New South Wales adopted a different approach to Queensland. Instead of introducing a separate geothermal-specific bill, the government incorporated geothermal provisions into the State’s existing mining legislation, the Mining Act 1992, by including ‘geothermal substances’ within the definition of ‘mineral’. An exploration licence issued under this Act gives the holder exclusive rights to explore for the minerals specified in the licence. If the exploration results prove positive, then an assessment lease may be issued to evaluate the mineral-bearing capacity and extent of the mineral deposits. Exploration companies must demonstrate their financial and technical resources to carry out the work, pay a security bond for rehabilitation, assign a two-year budget to the project and report annually on progress. They must also reach a land access agreement with the landholder, which deals with access conditions and compensation (NSW Minerals Council Ltd.

Geothermal exploration in Victoria is governed by the Geothermal Energy Resources Act 2005 and Regulations. In this regard, Victoria has followed Queensland in adopting a geothermal-specific legislative regime. The Victorian geothermal legislation and regulations are intended to apply to high-end geothermal operations. Under the regulations, exploration permits are not required where the geothermal resource is less than 70 degrees Celsius or less than 1000m in depth. Low-end operations, on the other hand, operate under existing environmental, water and planning laws (Department of Primary Industries, Victoria). The legislation allows for the grant of exploration permits (the exclusive rights to explore in an area subject to conditions), retention leases (where resources have been discovered but are not yet (exclusive rights to produce geothermal energy). The legislation requires that consultation with landholders takes place before any exploration or extraction activity can start. This Act applies only to exploration and extraction of the resource. The actual use of geothermal energy (for example, through electricity production) is regulated through existing planning and environment laws (Department of Primary Industries, Victoria).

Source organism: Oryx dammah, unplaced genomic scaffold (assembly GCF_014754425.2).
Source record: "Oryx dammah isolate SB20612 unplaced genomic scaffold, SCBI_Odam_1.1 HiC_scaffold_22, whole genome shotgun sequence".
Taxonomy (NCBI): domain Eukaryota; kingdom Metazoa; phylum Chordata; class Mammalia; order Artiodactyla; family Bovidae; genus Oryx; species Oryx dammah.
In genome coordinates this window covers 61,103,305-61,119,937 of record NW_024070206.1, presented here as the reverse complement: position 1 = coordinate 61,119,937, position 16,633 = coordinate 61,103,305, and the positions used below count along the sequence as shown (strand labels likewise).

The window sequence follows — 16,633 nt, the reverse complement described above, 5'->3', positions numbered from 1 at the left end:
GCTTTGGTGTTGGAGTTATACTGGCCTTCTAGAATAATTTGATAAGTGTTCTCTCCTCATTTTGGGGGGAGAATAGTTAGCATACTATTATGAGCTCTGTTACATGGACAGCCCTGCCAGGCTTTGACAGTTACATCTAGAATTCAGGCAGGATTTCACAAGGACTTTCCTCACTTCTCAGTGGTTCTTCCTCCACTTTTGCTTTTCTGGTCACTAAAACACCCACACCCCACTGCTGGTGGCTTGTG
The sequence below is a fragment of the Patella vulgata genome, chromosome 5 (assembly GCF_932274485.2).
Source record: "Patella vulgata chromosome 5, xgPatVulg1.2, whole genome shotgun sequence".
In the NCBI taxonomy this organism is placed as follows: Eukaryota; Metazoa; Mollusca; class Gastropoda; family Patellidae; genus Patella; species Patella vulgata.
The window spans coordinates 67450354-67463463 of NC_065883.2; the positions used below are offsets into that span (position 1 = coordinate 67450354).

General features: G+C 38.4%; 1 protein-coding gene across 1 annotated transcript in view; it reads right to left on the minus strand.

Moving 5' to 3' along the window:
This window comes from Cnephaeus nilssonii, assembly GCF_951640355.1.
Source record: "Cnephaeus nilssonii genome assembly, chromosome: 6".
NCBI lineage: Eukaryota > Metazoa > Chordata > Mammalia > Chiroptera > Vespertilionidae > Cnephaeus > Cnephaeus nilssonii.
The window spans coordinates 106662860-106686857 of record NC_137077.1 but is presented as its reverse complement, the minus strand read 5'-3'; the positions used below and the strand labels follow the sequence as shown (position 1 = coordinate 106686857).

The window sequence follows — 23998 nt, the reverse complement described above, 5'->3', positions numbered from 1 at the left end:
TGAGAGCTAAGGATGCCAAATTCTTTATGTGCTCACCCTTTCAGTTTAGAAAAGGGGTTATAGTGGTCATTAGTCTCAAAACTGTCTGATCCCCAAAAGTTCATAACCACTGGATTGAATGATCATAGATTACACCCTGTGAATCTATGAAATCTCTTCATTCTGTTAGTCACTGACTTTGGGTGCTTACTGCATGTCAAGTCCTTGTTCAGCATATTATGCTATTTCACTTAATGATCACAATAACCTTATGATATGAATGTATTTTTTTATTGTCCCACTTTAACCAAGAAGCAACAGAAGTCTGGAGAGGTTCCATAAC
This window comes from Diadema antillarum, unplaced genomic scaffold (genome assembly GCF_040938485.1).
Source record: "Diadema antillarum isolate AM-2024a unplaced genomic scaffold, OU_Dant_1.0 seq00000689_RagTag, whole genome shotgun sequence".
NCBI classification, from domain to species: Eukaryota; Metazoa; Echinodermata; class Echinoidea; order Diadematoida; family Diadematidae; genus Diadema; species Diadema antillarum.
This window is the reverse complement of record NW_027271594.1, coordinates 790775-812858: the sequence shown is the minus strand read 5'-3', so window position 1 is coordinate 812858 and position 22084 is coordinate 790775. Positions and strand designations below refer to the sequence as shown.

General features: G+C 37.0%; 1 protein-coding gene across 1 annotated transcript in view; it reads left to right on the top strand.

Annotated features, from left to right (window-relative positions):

South Australia
Geothermal energy in South Australia is addressed under current petroleum legislation, namely the Petroleum Act 2000. This Act provides for exploration licences, retention licences, production licences, pipeline licences, preliminary and speculative survey licences and associated facilities licences. An application for an exploration licence can be lodged at any time over any area of the State that is not in a highly prospective region. Applications for highly prospective regions require the Minister to call